SMCP shareholders vote for board reshuffle following ownership change

·2-min read
FILE PHOTO: An employee arranges a clothing display inside a Sandro luxury clothing store, operated by SMCP Group, in Paris

PARIS (Reuters) -The shareholders of fashion group SMCP on Friday voted to dismiss five board members associated with its former majority owner Shandong Ruyi, including board president Yafu Qiu and his daughter Chenran Qiu, and add three new independent members.

SMCP, the owner of contemporary French fashion labels Sandro and Maje, said in a statement on Friday that the board would meet in the coming days to appoint a new chairman.

The board reshuffle follows legal battles between shareholders of the French fashion group dating back to last autumn.

Tensions have been high between European TopSoho, a unit of the conglomerate Shandong Ruyi, and its former debtholders since it defaulted on 250 million euros of bonds exchangeable into SMCP shares in October.

Following the default, the bondholders, which include asset manager BlackRock and an affiliate of private equity firm Carlyle and are represented by a company called Glas, obtained a 29% stake in SMCP and 25% of its voting rights.

Following a request from Glas, which has said it intends to sell its stake in the fashion group, the Paris commercial court in November named a representative who scheduled Friday's shareholder meeting to vote on dismissing board members associated with Ruyi.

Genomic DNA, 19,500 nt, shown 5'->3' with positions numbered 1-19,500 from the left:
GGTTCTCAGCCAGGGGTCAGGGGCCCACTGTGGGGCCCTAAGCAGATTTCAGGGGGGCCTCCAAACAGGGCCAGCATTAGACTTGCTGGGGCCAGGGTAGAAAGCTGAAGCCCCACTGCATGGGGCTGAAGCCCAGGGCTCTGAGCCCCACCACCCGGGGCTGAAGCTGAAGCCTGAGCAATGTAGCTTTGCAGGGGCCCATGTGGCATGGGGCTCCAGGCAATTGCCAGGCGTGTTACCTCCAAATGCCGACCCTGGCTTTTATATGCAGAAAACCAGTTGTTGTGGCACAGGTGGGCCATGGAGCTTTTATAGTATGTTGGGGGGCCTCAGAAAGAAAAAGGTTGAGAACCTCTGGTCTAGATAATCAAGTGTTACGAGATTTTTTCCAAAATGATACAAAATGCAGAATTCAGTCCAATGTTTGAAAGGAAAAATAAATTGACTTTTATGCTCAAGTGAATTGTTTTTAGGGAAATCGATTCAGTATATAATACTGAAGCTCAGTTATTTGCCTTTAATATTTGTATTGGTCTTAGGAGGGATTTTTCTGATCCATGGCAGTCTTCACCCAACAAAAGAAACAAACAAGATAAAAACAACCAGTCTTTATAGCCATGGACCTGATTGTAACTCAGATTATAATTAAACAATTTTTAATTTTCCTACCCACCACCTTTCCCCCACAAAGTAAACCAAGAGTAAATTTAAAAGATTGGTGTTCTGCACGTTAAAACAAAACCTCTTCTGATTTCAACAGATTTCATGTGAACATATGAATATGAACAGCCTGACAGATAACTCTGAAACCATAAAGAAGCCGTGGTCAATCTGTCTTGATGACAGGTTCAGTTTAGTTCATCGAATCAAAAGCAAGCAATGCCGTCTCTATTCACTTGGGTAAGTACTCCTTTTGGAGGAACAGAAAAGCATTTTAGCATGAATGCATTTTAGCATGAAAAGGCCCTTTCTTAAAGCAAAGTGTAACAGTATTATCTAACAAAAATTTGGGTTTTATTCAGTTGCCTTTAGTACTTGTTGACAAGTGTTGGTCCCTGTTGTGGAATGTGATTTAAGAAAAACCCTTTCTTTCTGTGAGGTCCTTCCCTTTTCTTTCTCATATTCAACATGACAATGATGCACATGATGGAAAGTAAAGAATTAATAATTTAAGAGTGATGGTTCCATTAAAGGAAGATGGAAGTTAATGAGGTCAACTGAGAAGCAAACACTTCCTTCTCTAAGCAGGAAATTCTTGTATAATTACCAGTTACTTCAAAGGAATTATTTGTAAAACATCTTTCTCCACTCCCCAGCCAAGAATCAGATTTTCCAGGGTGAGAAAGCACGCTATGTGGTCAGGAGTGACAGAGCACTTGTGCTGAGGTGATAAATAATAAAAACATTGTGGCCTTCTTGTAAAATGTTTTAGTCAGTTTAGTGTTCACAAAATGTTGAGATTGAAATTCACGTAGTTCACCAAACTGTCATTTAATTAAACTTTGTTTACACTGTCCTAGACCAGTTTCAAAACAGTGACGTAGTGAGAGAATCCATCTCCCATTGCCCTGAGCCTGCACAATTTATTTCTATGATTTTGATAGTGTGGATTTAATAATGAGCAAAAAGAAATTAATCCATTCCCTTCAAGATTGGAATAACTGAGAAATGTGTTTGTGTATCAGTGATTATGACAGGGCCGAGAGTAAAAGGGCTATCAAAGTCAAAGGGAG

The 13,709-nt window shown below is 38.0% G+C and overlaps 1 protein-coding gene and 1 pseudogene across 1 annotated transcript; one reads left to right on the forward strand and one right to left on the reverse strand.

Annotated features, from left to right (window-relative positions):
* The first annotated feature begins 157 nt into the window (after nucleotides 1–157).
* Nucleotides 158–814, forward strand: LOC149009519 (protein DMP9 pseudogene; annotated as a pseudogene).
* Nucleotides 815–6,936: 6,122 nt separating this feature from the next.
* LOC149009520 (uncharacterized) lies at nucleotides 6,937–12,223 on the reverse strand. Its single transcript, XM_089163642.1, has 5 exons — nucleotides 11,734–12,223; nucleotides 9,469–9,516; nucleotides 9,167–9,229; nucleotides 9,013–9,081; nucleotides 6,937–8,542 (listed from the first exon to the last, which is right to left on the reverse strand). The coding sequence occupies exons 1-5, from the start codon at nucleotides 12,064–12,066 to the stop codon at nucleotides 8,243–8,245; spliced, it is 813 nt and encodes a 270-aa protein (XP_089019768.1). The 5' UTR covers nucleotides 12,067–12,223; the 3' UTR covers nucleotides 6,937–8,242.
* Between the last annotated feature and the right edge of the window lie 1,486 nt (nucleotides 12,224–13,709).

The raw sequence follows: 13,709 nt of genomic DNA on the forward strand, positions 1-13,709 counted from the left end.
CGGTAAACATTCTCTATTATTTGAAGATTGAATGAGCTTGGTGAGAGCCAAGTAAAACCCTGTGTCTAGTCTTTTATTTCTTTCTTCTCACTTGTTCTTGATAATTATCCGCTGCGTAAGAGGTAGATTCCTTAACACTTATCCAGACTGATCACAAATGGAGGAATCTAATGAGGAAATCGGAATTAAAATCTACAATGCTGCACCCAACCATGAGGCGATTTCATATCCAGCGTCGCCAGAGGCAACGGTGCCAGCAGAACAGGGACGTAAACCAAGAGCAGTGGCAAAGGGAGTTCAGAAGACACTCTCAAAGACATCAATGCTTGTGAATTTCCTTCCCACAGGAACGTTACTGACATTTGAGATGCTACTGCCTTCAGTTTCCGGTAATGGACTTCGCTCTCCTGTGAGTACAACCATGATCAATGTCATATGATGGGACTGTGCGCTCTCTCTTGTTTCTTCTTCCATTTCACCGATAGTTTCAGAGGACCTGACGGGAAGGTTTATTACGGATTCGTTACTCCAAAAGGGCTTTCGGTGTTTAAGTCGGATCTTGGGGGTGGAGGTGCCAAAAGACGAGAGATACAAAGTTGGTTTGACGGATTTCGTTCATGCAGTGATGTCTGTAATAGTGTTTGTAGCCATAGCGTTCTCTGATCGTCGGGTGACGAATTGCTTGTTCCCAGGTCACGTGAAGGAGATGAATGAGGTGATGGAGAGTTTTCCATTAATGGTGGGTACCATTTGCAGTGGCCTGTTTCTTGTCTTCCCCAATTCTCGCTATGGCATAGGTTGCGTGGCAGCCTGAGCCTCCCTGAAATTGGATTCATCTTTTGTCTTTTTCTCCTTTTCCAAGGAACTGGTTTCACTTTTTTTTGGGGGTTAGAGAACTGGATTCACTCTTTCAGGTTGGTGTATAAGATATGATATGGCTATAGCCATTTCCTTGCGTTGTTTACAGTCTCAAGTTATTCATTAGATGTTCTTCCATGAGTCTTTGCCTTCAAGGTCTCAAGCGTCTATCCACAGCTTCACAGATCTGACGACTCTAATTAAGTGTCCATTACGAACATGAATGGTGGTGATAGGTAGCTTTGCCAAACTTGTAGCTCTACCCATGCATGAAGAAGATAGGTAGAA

A last-minute effort by European TopSoho to block the meeting was rejected by a judge at the Paris court earlier this week.

“We believe that the proposed board changes would be another positive step in the ownership transition saga,” said Kathryn Parker, analyst with Jefferies, in a research note ahead of the shareholder meeting.

Shandong Ruyi set out to create a luxury clothing empire, embarking on a buying spree that included London-based suitmaker Aquascutum and Paris-based fashion house Cerruti 1881, as well as SMCP -- purchased from private equity firm KKR in 2016.

But the conglomerate has struggled under the weight of its debts and its financial difficulties worsened with the COVID-19 pandemic.

SMCP marked a recovery, with third quarter revenues back close to pre-pandemic levels.

(Reporting by Mimosa Spencer, Dominique Vidalon; Editing by Kirsten Donovan and Jonathan Oatis)

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